Timothy Lukins, Lana Nguyen, Mitchell A. Hansen, Richard D. Ferch


June 2021, Volume 30, Issue 6, pp 1551 - 1565 Original Article Read Full Article 10.1007/s00586-020-06694-z

First Online: 22 February 2021

Objective

Compare short-term mortality rates following operative and nonoperative management of geriatric patients following an acute type II odontoid process fracture.

Methods

One hundred forty-one patients with a type II odontoid fracture were identified from a single centre between 2002 and 2018. Patient demographics, details of injury and management, plus mortality data were collected. The incidence of mortality at 3 and 12 months was calculated, and a multivariate model built which included the treatment modality variable and allowed adjustment for six individual confounders.

Results

Of the 141 patients with a type II odontoid process fracture, 39 were managed operatively, while 102 were managed nonoperatively. Relative to the nonoperative group, the operative group was younger (79.0 ± 7.0 vs. 83.7 ± 7.6), more likely to have odontoid angulation > 15° (74.4% vs. 43.1%, p < 0.01), and a greater proportion having fracture displacement > 2 mm (74.4% vs. 31.4%, p < 0.01). Both groups were comparable for gender, comorbidities, and associated injuries. On univariate analysis of treatment modality, the odds ratio of 3-month mortality with nonoperative management was 2.55 (95% CI: 0.82–7.92; p = 0.08), whilst at 12-months it was 3.12 (95% CI: 1.11–8.69; p = 0.02). On multivariate analysis of 12-month mortality, however, treatment modality was not found to be significant. This multivariate analysis suggested that increasing age, male gender, and injury severity were significant predictors of 12-month mortality.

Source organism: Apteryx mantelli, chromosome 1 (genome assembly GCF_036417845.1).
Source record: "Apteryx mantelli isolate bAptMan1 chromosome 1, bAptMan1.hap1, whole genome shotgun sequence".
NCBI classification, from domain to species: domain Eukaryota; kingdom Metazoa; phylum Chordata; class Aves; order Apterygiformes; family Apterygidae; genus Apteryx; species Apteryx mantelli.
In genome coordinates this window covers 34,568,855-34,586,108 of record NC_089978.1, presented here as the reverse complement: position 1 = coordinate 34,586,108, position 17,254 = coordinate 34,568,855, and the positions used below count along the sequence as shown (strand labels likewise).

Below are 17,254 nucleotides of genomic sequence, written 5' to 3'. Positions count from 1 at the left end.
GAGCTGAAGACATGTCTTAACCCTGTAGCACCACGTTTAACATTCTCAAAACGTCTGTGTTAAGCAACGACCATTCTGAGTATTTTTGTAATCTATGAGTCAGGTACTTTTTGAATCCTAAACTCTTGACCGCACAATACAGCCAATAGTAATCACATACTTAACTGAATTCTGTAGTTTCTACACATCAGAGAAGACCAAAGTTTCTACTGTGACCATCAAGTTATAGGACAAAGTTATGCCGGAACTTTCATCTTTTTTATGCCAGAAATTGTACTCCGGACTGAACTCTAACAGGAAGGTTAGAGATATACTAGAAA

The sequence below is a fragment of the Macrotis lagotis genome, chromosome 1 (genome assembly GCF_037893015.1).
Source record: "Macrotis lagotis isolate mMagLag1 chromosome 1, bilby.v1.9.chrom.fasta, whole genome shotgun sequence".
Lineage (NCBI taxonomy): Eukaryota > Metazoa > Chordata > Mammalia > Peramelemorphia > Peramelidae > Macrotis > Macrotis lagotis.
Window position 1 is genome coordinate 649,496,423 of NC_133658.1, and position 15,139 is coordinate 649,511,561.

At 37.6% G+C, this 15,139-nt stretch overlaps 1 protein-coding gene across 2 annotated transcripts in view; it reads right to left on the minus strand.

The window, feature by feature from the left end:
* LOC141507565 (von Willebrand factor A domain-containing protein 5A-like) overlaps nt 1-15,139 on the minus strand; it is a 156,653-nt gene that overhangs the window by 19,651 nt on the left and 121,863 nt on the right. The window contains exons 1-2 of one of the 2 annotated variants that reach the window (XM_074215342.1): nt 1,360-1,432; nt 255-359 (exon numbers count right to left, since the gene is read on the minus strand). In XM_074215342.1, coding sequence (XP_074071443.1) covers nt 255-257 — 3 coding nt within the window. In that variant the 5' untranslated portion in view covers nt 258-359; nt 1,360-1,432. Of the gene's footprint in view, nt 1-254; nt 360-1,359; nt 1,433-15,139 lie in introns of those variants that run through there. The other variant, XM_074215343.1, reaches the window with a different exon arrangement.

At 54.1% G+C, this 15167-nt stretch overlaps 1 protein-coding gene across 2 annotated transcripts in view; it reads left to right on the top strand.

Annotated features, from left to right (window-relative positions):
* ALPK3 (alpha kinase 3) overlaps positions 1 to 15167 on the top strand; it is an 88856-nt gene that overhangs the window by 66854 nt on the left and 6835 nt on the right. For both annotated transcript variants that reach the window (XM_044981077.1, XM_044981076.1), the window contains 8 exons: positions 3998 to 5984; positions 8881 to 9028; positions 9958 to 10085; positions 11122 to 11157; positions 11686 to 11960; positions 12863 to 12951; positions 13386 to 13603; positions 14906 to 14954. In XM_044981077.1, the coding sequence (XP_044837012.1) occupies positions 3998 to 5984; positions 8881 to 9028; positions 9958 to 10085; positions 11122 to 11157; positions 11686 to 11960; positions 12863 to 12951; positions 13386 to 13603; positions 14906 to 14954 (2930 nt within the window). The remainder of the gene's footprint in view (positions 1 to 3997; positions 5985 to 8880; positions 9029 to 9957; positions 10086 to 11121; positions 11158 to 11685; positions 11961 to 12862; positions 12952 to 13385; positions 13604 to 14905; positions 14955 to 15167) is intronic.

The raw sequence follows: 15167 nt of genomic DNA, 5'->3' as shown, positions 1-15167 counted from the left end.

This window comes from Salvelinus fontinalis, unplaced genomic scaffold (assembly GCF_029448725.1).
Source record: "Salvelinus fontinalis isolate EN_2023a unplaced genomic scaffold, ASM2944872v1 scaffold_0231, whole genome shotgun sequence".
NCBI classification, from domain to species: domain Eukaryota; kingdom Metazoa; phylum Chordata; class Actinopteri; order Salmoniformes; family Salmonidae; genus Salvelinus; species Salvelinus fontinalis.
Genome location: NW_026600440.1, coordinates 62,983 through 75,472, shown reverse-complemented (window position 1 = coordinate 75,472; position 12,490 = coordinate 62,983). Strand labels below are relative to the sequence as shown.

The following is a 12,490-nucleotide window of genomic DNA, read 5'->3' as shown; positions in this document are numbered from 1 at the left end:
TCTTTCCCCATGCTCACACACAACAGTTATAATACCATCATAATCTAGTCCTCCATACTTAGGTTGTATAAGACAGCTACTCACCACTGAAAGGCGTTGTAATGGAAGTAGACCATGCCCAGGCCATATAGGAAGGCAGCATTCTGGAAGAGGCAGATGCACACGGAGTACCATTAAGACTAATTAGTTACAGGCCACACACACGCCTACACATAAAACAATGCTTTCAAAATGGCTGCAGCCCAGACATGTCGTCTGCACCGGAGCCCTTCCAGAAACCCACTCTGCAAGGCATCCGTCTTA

Conclusion

In contrast to the findings of a number of previous studies, operative management may not influence survival at 3- and 12-months.


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